Q: My relationship with my mother-in-law has never been great, but since our child’s type 1 diabetes diagnosis last month, it’s become tense. She constantly questions me about “what happened” to make our son develop diabetes, and she even sent me an article that talks about how type 1 can start developing during pregnancy, which seems to imply that I did something wrong — as if I don’t feel guilty enough! How do I stop these kinds of comments without shutting her out or getting into a fight?

A: When a child is diagnosed with type 1 diabetes, emotions can run high for family members and close friends. It’s a common response for family or even friends to try to “help” by sending parents information they come across concerning type 1. As you’ve experienced, this information is often anything but helpful.

Setting boundaries is important, especially since the last thing you need right now is more stress. The best way to do this is to be direct and polite, but keep it short. For example, the next time you open an email from your mother-in-law describing a recent diabetes study, try responding with something along the lines of, “Thank you for the information, but our medical team wants us to only use information they provide.” Leave it at that and move on to talk about something else. Depending on the person, you might need to repeat this on a few occasions, but chances are the message will eventually get through and the comments will stop.

You may also want to consider how your mother-in-law is feeling. It’s normal for family members to go though the grieving process after a child’s diagnosis of diabetes, so don’t be surprised if your mother-in-law is experiencing guilt and sadness of her own. Because of your previous relationship, she may be unsure about what her role will be in helping to care for her grandchild. Likewise, she may simply be struggling to understand what it means to have type 1 diabetes and how your son’s life will change.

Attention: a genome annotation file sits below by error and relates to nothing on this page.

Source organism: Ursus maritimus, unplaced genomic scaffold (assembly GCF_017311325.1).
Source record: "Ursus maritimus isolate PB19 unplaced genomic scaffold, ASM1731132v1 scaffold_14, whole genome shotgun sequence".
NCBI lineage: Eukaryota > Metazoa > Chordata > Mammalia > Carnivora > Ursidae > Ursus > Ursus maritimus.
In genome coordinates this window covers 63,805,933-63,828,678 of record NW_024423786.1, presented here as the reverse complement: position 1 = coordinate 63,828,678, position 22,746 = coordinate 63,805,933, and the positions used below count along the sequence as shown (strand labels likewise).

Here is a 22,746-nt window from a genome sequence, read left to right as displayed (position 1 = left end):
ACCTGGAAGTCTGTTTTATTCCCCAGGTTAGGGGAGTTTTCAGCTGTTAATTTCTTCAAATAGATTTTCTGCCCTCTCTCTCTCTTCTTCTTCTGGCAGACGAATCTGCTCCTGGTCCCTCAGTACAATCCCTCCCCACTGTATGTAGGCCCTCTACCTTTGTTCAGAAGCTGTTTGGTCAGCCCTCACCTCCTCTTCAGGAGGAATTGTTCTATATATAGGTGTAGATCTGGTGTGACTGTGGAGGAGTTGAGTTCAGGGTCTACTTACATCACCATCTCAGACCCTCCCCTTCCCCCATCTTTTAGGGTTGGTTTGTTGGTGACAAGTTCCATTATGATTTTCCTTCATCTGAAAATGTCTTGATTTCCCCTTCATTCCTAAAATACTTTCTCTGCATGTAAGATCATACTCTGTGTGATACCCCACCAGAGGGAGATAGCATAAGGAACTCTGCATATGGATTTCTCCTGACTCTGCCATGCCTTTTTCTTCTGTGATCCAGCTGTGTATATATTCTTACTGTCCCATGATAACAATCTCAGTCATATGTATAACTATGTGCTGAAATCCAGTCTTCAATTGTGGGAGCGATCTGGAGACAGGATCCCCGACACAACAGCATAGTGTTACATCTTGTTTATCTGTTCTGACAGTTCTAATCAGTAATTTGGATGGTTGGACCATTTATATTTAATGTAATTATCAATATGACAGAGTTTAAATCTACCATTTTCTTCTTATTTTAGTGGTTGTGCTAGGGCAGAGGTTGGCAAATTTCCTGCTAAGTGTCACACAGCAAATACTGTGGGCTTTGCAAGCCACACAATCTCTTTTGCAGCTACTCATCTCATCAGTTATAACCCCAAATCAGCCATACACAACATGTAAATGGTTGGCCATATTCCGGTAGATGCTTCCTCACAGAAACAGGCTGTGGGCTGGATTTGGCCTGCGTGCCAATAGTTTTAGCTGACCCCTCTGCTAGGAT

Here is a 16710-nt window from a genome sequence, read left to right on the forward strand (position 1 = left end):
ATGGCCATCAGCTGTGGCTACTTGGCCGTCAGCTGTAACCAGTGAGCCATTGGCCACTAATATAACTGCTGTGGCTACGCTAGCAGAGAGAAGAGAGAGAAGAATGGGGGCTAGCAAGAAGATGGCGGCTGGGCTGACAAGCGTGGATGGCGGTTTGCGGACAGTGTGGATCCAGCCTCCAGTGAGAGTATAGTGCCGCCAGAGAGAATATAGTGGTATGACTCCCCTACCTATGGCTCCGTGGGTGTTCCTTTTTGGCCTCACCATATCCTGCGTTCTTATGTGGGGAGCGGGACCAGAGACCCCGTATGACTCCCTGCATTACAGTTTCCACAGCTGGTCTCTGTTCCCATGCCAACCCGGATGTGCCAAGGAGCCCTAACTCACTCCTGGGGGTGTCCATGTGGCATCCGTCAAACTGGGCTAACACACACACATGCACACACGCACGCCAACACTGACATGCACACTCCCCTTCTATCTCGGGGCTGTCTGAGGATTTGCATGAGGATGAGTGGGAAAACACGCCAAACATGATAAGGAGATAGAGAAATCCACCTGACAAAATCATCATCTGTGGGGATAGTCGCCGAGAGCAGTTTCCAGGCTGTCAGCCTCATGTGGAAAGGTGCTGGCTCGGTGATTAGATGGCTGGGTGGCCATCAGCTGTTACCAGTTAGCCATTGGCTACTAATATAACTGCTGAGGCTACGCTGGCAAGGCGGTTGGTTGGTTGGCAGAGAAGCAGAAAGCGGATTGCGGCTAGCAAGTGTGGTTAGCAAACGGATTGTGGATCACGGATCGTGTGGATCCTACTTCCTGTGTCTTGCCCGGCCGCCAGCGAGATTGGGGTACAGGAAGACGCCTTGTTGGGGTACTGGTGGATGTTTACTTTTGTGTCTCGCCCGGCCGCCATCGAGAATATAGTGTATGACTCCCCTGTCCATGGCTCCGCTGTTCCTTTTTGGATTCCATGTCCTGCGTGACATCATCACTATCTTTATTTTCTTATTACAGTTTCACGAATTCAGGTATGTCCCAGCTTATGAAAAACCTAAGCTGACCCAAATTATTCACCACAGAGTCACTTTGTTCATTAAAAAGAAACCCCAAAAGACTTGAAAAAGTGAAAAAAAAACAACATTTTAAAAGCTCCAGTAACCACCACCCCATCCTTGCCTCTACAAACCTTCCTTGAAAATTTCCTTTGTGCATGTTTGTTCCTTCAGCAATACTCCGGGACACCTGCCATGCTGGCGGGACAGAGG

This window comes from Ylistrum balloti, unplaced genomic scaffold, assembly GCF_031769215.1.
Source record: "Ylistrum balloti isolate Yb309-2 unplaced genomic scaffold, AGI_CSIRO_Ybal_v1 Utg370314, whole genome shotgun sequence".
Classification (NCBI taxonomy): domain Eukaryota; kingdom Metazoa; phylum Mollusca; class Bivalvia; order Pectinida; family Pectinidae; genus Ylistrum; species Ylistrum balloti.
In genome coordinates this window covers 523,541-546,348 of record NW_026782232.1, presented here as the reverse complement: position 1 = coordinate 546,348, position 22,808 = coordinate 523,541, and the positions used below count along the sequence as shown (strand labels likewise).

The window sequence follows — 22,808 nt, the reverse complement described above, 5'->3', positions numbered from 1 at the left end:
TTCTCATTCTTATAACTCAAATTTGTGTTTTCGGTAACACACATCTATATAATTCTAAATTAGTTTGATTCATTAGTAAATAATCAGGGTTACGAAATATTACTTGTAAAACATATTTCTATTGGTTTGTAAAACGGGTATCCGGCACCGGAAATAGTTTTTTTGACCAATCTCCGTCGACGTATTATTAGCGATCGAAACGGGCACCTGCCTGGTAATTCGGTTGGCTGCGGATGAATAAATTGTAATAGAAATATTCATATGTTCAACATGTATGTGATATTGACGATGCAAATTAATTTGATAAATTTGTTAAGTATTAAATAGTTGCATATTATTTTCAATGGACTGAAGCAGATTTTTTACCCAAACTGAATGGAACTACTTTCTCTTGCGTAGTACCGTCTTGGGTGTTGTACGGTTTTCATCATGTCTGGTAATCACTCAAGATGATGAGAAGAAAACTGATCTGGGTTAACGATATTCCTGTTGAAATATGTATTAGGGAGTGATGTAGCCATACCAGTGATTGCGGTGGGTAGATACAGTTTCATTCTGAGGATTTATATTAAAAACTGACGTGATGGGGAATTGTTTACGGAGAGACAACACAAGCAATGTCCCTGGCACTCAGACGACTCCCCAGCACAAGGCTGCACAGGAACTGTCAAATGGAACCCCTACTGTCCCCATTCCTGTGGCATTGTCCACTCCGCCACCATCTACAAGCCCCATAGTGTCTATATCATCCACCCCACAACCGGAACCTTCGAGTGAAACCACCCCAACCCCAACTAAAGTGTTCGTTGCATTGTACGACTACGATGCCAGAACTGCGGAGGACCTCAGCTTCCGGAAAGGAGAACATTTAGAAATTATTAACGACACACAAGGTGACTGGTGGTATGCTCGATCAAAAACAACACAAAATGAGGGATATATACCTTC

When you think the time is right, consider bringing some of these issues out into the open. You could offer your mother-in-law the opportunity to read some of the patient materials your diabetes care team has given you, or you could bring her to an appointment with your diabetes educator for some hands-on training. Let her know you appreciate her efforts. If she will be part of your son’s care — and your lives — it’s worth the extra effort to get this relationship back on track.

 –Awilda Valdes, R.N., C.D.E., is a diabetes nurse clinician in the division of endocrinology at Miami Children’s Hospital.


How Other Parents Deal
“When our 7-year-old son was diagnosed with diabetes last year, I was hesitant to ask my mother-in-law for help, because I was worried that she would try to take over. When she asked if she could come with me to an appointment, I didn’t want her to, but I felt like I couldn’t say no. At the appointment, I was shocked by how intently she listened and patiently practiced what we were learning. It was so unlike her. But then it suddenly hit me: She wants to see our son healthy again just as much as I do. Our relationship definitely changed for the better that day!”

–Angela B., San Jose, Calif., mom of 7-year-old Matthew


Related topics:
People in the Know: How Grandparents Can Help
People in the Know: Judgmental Relatives
People in the Know: Asking Grandma to Babysit

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Disclaimer: The information in these articles is not intended as medical advice. Families should check with their healthcare professionals regarding individual care.